Yesterday the yield on the 10-year Treasury note popped 12 basis points from 2.60% to 2.72%. As recently as last Thursday, this yield was at 2.53%.
Yesterday's upward push came as the U.S. Treasury auctioned off $24 billion in 10-year notes.
And, actually, the results of the auction were fairly good. Here's Bloomberg's assessment:
The 10-year note auction stopped out one basis point under the 1:00 ET bid, showing strength in line with the last four 10-year auctions. Coverage of 2.80 is strong yet is the lowest showing of the last nine auctions. Strong non-dealer participation is a big positive as dealers were awarded only 34 percent of the auction for the lowest share of the last six auctions. Money is moving into the Treasury market following the results.
The big question, of course, is whether this is the bursting of the much-discussed bond bubble.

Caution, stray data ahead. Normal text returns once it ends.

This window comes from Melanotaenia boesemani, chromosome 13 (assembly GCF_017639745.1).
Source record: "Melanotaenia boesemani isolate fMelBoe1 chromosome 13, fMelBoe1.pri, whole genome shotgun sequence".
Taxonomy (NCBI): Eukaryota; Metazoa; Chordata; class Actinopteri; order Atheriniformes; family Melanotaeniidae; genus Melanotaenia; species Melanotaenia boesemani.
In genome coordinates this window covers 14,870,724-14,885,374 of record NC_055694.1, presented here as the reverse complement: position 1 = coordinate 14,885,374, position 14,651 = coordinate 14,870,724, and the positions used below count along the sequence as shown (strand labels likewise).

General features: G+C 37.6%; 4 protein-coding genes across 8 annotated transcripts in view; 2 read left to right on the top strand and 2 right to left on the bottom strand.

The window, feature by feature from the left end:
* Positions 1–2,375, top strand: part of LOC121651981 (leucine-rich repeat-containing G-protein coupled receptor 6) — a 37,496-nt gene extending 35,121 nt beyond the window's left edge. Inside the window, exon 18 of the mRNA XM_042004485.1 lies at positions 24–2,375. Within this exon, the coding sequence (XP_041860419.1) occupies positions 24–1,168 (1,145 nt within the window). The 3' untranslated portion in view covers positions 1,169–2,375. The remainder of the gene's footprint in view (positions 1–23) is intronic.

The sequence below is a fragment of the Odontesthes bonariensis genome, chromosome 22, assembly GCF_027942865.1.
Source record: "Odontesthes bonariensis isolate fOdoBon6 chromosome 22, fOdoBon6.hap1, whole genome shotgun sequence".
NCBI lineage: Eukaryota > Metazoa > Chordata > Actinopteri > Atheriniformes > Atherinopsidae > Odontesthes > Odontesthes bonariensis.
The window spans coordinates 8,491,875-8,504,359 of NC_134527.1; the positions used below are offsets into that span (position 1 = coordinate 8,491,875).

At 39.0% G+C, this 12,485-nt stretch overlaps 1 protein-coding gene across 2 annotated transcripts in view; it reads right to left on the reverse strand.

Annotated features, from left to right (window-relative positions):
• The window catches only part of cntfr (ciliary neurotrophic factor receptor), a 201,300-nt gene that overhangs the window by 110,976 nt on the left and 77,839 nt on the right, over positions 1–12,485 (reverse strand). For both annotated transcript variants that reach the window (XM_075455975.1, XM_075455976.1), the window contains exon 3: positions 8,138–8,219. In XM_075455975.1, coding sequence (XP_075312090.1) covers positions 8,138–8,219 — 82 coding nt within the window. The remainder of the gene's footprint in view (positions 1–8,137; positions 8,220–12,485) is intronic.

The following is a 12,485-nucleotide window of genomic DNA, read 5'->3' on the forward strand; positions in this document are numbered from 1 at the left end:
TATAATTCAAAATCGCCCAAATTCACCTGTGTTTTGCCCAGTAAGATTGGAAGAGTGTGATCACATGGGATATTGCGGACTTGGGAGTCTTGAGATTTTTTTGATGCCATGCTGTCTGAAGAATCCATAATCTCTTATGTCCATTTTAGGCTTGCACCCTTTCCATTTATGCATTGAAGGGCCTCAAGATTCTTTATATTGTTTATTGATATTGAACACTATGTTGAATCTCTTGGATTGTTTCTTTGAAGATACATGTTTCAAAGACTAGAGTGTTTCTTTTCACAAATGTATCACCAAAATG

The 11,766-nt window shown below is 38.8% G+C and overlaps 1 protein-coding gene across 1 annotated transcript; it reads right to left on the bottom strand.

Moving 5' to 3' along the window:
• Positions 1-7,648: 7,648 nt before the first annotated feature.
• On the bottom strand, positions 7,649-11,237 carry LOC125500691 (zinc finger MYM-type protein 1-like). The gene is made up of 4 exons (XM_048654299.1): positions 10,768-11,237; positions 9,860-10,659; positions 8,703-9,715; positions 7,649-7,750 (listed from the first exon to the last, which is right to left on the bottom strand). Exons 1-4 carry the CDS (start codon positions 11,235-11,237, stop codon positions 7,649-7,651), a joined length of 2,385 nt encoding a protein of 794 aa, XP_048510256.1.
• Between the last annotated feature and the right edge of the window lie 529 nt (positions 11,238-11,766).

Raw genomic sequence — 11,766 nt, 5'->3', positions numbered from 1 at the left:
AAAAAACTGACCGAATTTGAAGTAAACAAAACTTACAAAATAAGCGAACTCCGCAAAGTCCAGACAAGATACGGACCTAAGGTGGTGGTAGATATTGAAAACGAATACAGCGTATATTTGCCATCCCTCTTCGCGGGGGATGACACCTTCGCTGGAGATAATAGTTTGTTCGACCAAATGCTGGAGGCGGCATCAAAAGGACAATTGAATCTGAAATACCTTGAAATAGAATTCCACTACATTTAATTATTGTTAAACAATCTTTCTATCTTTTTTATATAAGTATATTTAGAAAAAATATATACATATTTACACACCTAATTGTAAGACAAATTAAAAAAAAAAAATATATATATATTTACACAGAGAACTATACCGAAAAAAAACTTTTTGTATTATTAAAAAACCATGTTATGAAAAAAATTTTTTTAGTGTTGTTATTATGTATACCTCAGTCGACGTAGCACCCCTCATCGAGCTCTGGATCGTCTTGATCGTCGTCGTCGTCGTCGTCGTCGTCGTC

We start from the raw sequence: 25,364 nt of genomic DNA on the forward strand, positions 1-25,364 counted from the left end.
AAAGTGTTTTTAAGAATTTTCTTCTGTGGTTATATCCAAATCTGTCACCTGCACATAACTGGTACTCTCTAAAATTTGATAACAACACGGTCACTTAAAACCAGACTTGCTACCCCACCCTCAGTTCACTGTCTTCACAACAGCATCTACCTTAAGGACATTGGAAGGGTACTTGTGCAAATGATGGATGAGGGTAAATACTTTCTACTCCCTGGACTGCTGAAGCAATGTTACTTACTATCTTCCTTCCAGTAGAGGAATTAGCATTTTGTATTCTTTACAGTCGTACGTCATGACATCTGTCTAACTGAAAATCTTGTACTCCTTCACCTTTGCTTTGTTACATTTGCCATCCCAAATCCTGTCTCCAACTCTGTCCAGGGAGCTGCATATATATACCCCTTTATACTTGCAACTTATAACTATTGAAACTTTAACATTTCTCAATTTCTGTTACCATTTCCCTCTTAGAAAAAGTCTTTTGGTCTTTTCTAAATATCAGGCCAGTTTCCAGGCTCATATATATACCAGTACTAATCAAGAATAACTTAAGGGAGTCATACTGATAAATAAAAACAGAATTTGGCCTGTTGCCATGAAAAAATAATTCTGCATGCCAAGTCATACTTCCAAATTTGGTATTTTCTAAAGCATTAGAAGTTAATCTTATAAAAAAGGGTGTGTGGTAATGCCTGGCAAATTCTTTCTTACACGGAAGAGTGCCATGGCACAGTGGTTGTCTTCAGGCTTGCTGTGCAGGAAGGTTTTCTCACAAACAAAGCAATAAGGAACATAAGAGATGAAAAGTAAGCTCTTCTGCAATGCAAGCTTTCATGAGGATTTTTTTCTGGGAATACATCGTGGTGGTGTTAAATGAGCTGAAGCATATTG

We are past the news on Quantitative Easing II. We know the Federal Reserve's time frame and that they intend to buy up to $600 billion. We've seen some Fed governors expressing doubt about the efficacy of the move. We know that there is well-respected voluminous empirical evidence supporting economic theory that states that printing money is inflationary and non-beneficial to the real economy in the long run.
It reminds long-term observers of the macro economy during Nixon's price controls. Economic theory and evidence clearly shows that price controls lead to distortions that increase the longer they are in place. Yet Nixon's economic team somehow didn't understand this. Once the controls were lifted, inflation took off.
Today the Treasury auctions the 30-year bond. Its yield is up to 4.25% after dipping below 4% earlier in the month. It should be an interesting auction. If you can't wait for the results, tune into CNBC shortly after 1 pm.
As they used to say on Hill Street Blues, "Be careful out there."